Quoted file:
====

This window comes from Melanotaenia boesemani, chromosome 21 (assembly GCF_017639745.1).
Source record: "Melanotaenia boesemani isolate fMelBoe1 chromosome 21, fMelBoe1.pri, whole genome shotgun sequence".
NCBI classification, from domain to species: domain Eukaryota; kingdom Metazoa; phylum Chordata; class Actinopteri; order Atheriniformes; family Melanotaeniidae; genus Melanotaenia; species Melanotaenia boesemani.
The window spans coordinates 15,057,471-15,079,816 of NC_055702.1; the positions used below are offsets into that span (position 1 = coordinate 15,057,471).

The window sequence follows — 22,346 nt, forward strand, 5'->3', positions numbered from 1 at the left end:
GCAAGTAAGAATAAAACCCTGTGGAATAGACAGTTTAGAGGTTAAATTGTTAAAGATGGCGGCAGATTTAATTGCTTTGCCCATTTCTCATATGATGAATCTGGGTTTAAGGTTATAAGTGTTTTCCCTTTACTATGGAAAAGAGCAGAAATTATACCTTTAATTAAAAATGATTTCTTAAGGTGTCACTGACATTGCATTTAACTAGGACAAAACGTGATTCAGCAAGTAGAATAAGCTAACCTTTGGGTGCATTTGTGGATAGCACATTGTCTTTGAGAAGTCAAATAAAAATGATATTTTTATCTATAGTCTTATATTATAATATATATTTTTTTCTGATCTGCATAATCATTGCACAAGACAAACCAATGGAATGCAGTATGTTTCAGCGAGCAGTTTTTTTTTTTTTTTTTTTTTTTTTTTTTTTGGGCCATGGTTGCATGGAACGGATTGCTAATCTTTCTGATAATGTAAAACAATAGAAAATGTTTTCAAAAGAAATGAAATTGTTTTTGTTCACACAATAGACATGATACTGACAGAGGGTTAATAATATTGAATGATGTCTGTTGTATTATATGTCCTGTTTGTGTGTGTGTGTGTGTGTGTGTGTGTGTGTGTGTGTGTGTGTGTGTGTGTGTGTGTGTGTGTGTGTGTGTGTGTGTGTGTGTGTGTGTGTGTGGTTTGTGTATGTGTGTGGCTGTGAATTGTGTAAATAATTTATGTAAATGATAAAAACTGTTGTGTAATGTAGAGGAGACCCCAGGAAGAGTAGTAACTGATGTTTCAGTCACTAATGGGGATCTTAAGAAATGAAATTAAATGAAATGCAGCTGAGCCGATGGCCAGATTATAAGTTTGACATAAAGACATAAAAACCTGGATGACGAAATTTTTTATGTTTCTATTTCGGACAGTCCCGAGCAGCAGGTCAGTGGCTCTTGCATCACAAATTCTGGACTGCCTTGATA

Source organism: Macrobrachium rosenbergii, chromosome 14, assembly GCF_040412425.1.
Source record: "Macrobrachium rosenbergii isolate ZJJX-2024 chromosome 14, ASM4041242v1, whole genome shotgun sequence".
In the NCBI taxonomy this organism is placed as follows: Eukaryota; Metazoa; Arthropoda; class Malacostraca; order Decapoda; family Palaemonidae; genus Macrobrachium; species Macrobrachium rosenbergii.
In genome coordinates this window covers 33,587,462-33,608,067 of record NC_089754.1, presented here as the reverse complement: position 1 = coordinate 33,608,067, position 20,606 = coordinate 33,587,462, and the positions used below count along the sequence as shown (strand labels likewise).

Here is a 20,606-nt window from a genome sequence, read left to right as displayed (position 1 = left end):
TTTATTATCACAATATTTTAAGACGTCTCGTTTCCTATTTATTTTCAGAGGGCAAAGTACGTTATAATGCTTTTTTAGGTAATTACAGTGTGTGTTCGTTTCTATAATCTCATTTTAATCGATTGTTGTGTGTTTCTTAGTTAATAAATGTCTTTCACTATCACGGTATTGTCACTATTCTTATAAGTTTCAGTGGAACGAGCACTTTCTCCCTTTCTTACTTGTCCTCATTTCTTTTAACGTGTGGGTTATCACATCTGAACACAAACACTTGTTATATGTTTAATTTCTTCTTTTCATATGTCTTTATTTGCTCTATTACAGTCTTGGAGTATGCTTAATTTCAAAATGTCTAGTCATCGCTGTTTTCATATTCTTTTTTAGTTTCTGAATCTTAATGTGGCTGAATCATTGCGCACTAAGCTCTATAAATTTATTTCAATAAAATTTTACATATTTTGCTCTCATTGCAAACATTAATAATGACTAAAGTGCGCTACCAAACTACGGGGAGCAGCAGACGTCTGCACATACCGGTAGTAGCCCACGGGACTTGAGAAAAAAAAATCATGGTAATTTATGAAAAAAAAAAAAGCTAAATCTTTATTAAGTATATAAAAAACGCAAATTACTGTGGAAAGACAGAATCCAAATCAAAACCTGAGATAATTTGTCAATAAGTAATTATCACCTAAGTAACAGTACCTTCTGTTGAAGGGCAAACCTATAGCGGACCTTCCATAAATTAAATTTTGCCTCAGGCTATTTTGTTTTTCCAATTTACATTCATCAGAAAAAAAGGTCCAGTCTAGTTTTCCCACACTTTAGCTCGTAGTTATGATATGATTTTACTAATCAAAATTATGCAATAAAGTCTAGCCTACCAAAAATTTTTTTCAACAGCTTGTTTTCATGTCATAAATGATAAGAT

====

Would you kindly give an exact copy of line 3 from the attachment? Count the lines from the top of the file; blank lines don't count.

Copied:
NCBI classification, from domain to species: domain Eukaryota; kingdom Metazoa; phylum Chordata; class Actinopteri; order Atheriniformes; family Melanotaeniidae; genus Melanotaenia; species Melanotaenia boesemani.